#SNARKTEMBER 26th with Shannon Baker
National Women Road Warrior Day was created to celebrate and honor the nation’s traveling businesswomen. This day honors the women who juggle both the personal and professional aspects of their life while keeping everything running smoothly. Women Road Warriors are organized, masters at scheduling, as well as expert travelers. They can meet the deadlines at work and still keep the family on schedule, even while they’re hundreds of mile apart.
My family challenges as a Road Warrior take me back to when my kids were at home. Now, with them grown and on their own, I can travel with relative ease. I only have my crazy Weimaraner to worry about, and my husband’s soft rule of a five-day limit (because he misses me, not because he can’t grill his own burger).
I consider myself to be lucky in the motherhood department. My two daughters were born in the mid 80’s in a ridiculously rural area in the Nebraska Sandhills. Seriously, our town population was 300; the whole county had 1000 people. The cow to people ratio was 50:1.
We had a family-owned feed store, so the lucky part is because that gave me lots of flexibility. Since my then-husband and I were in partnership with a business and kids–along with his parents, who didn’t have as much say over our kids as they’d have liked–everyone made it possible for me to Road Warrior our little angels all over the place.
I didn’t travel for my career or pleasure but because our schools didn’t have a bus. Whatever activities my kids participated in, my job was to get them there. And my kids did it all. Band, chorus, sports, plays, quiz bowl… everything! Most rival schools in our area were over 100 miles away. Add to that, one daughter who took dance classes and one who took piano, both different nights, in a town 60 miles away.
People, you must understand this was the dark ages. Well before The Moth Radio Hour or This American Life podcasts. A time when cell phones were the stuff of Dick Tracy cartoons. (Come on, you know Dick Tracy.) I had a bushel basket of cassettes, so we listened to plenty of music. Few restaurants, so I generally packed sandwiches.
Maybe my experience doesn’t fit the standard image of a Woman Road Warrior but the description says “juggle personal and professional aspects” and, that totally describes my life. Along with helping customers at the store and doing all the bookkeeping, I was working hard on a writing career. I wrote features for regional papers and journals, freelanced articles for magazines (remember, Al Gore hadn’t hit the scene with the Internet, so no blogs), and constantly worked on novels.
I busted my butt at the feed store, kept up writing, kept a day-planner so I wouldn’t waste time and energy, and expected my kids to do their part. My mother-in-law thought I demanded too much from my daughters. On the first day of school, when the teachers sent home “contracts” for me to sign saying I’d make sure my child completed her homework by initialing their work, I’d send back a note of my own. (My kids can recite this note today.) It said, “Dear Teacher, Homework is a contract between you and my daughter. It is her responsibility to do the work. If she fails that responsibility, please let me know and I will get involved.”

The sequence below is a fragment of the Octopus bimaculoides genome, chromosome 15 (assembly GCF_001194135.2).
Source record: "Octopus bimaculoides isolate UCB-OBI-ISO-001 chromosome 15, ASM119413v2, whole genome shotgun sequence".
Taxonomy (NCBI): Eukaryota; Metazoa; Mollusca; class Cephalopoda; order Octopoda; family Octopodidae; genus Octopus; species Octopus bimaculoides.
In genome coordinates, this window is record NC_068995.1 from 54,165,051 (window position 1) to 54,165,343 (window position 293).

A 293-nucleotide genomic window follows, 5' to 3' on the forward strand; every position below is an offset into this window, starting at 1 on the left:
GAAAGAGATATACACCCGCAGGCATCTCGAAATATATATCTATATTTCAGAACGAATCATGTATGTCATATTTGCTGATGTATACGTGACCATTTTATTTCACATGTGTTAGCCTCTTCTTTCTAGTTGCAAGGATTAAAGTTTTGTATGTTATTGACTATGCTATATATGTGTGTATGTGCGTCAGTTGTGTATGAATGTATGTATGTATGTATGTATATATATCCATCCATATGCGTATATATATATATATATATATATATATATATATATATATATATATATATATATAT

My mother-in-law was also kind enough to tell me my priorities, which were, according to her: 1) her granddaughters, 2) her son, and 3) the business. She believed I shouldn’t have time left over for anything else. Bless her heart. (This makes it sound like the Wicked Witch, but, really, she was great most of the time.)
I kept writing. Even though it was hard to find the time. My kids saw me making sacrifices, writing when others watched TV, sitting in my car between their ball games to edit while friends went to dinner, staying up late and getting up early.
Fast forward fifteen years. My daughters are both accomplished individuals working on amazing careers. And me? I’m traditionally publishing my sixth novel October 17th. The best thing about it all, is that my kids have told me (I know, it’s pretty amazing) that seeing me work so hard and not ever give up has been an inspiration for them.
My new release, Dark Signal, is the second in the Kate Fox mystery series. It’s set in that crazy rural place I told you about. I’m giving away the first in the series, Stripped Bare, for a comment here today.
Shannon Baker is the author of the Kate Fox mystery series, set in the isolated cattle country of the Nebraska Sandhills. She was voted Rocky Mountain Fiction Writers’ 2017 Writer of the Year and Stripped Bare earned the author a starred review in Library Journal (as their Pick of the Month) and a nomination for the 2016 Reading The West Award from Mountains and Plains Independent Booksellers. She also writes the Nora Abbott Mysteries (Midnight Ink), featuring Hopi Indian mysticism and environmental issues inspired by her time working at the Grand Canyon Trust. Shannon makes her home in Tucson where she enjoys cocktails by the pool, breathtaking sunsets, a crazy Weimaraner, and killing people (in the pages of her books).
The mystery author will be traveling across America for special events and conferences. See her full schedule: http://shannon-baker.com/where-ill-be/